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I was in the same situation as you. Tried to find documentation and examples elsewhere to tell me how it could be done.
I didn't find any, so I had to try myself. It took MANY http restarts to find a solution :-) Here is what I came up with:
The substitution patterns in use on e-conomic's websites are tailored to make clean URLs for these URL structures:
Section pages: domain.tld/section/
Category pages: domain.tld/section/category/
Subpages (1): domain.tld/section/page
Subpages (2): domain.tld/section/category/page
Notice how section pages and category pages ends with a '/' while subpages do not. This is how I want it because of usability, but it is possible to have all pages end with or without a '/'.
Substitution patterns to make this work:
Section level substitutions:
/[section name]/* -> /[db path]/[db name]/[view name]/w-[page URL name]-*
Category level substitutions:
/[section name]/*/* -> /[db path]/[db name]/[view name]/w-[page URL name]-*-*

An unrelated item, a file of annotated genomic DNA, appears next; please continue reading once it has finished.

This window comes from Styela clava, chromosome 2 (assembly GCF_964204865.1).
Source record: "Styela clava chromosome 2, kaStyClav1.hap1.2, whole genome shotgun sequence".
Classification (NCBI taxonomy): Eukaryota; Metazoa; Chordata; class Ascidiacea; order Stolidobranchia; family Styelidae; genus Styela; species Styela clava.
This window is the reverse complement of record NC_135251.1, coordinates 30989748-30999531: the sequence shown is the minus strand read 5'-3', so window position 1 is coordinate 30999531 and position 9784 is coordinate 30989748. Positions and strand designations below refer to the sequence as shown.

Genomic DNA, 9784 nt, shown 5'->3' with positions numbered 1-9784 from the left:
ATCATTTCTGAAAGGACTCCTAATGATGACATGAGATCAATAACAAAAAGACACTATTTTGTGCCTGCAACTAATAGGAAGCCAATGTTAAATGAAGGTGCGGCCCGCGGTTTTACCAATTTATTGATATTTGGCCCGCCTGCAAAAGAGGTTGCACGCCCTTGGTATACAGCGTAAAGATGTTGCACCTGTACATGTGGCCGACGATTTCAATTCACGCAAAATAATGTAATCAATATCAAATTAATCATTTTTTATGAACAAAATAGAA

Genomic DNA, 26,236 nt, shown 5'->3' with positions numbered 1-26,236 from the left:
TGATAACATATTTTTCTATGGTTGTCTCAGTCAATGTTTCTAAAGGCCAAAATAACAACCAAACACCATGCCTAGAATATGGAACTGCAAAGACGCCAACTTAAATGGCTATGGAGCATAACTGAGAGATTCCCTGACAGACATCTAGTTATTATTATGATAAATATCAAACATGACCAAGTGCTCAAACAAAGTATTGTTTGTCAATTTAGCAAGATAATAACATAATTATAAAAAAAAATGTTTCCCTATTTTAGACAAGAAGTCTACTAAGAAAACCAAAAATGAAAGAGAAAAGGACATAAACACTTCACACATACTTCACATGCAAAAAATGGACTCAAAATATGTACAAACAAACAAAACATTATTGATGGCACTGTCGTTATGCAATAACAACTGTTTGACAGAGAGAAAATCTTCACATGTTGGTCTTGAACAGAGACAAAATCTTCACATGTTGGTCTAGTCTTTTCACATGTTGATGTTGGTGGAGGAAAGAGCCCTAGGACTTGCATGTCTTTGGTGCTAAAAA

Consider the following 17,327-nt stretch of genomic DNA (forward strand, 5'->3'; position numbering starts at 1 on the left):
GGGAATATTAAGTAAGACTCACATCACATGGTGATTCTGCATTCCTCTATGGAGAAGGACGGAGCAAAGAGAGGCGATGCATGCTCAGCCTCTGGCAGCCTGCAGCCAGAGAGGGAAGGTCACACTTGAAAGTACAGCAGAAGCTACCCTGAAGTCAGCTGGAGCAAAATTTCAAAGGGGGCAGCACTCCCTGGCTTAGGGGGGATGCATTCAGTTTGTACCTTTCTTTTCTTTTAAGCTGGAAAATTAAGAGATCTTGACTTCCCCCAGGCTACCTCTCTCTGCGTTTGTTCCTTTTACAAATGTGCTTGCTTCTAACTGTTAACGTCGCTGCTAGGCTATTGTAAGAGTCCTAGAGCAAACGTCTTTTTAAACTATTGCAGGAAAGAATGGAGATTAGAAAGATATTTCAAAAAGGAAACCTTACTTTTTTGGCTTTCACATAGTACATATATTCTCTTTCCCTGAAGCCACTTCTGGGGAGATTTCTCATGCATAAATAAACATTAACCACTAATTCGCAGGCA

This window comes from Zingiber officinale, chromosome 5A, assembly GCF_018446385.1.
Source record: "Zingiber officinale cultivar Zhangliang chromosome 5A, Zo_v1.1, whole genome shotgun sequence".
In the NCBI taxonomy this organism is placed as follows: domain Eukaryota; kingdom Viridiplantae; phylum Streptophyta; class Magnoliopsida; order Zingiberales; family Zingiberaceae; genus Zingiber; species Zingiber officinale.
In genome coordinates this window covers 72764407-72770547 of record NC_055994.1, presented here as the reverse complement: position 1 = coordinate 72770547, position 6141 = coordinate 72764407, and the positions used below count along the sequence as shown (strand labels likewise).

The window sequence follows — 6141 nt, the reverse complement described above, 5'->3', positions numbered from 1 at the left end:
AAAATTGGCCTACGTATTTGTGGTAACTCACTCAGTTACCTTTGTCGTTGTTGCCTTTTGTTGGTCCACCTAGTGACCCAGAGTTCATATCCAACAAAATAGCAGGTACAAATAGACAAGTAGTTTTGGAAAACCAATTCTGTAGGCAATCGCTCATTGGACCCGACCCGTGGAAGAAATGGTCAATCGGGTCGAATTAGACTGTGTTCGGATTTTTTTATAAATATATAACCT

View for looking up webpages:
The view with the name [view name] got values in first column made of section name, category name and page URLs like this:
Section pages: w-[section name]-
Category pages: w-[section name]-[category name]-
Subpages (1): w-[section name]-[page URL name]
Subpages (2): w-[section name]-[category name]-[page URL name]
Notice how the trailing '-' is used to determine if the page is a section/category page or a subpage.
With this substitution pattern, only the section names needs to be put into substitution documents as absolute values. No big deal as most websites should only have a few sections anyway.
The category names works dynamically and can be chosen/edited in the CMS.